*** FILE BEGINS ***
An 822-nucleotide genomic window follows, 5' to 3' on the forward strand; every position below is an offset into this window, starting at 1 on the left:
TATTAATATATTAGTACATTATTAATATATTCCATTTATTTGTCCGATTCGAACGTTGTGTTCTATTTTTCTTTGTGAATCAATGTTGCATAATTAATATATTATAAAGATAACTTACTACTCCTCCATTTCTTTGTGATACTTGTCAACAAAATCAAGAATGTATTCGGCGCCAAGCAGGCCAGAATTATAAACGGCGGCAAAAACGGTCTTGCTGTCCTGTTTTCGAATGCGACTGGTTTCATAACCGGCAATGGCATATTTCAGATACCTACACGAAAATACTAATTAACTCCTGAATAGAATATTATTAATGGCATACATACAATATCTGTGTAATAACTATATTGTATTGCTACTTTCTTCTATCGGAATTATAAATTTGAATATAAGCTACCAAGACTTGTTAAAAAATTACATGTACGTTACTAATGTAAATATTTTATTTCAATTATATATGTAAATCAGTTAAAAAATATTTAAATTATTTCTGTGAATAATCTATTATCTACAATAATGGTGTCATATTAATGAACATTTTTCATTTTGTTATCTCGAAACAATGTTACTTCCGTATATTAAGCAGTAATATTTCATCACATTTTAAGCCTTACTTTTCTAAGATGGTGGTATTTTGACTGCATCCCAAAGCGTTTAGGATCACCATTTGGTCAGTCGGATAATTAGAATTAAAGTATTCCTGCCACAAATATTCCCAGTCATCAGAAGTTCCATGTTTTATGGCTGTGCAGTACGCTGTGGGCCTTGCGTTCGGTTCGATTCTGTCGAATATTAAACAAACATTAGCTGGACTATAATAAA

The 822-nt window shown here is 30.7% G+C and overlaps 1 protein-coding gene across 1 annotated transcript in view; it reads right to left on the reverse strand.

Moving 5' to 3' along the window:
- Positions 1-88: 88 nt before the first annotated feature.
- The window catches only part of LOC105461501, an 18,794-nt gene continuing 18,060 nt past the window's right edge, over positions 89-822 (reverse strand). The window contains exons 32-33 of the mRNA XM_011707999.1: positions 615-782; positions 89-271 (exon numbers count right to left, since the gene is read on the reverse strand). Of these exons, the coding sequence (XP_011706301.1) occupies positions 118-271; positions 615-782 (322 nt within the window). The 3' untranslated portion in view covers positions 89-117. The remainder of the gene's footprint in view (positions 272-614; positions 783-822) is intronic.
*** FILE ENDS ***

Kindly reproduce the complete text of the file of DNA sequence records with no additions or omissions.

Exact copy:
An 822-nucleotide genomic window follows, 5' to 3' on the forward strand; every position below is an offset into this window, starting at 1 on the left:
TATTAATATATTAGTACATTATTAATATATTCCATTTATTTGTCCGATTCGAACGTTGTGTTCTATTTTTCTTTGTGAATCAATGTTGCATAATTAATATATTATAAAGATAACTTACTACTCCTCCATTTCTTTGTGATACTTGTCAACAAAATCAAGAATGTATTCGGCGCCAAGCAGGCCAGAATTATAAACGGCGGCAAAAACGGTCTTGCTGTCCTGTTTTCGAATGCGACTGGTTTCATAACCGGCAATGGCATATTTCAGATACCTACACGAAAATACTAATTAACTCCTGAATAGAATATTATTAATGGCATACATACAATATCTGTGTAATAACTATATTGTATTGCTACTTTCTTCTATCGGAATTATAAATTTGAATATAAGCTACCAAGACTTGTTAAAAAATTACATGTACGTTACTAATGTAAATATTTTATTTCAATTATATATGTAAATCAGTTAAAAAATATTTAAATTATTTCTGTGAATAATCTATTATCTACAATAATGGTGTCATATTAATGAACATTTTTCATTTTGTTATCTCGAAACAATGTTACTTCCGTATATTAAGCAGTAATATTTCATCACATTTTAAGCCTTACTTTTCTAAGATGGTGGTATTTTGACTGCATCCCAAAGCGTTTAGGATCACCATTTGGTCAGTCGGATAATTAGAATTAAAGTATTCCTGCCACAAATATTCCCAGTCATCAGAAGTTCCATGTTTTATGGCTGTGCAGTACGCTGTGGGCCTTGCGTTCGGTTCGATTCTGTCGAATATTAAACAAACATTAGCTGGACTATAATAAA

The 822-nt window shown here is 30.7% G+C and overlaps 1 protein-coding gene across 1 annotated transcript in view; it reads right to left on the reverse strand.

Moving 5' to 3' along the window:
- Positions 1-88: 88 nt before the first annotated feature.
- The window catches only part of LOC105461501, an 18,794-nt gene continuing 18,060 nt past the window's right edge, over positions 89-822 (reverse strand). The window contains exons 32-33 of the mRNA XM_011707999.1: positions 615-782; positions 89-271 (exon numbers count right to left, since the gene is read on the reverse strand). Of these exons, the coding sequence (XP_011706301.1) occupies positions 118-271; positions 615-782 (322 nt within the window). The 3' untranslated portion in view covers positions 89-117. The remainder of the gene's footprint in view (positions 272-614; positions 783-822) is intronic.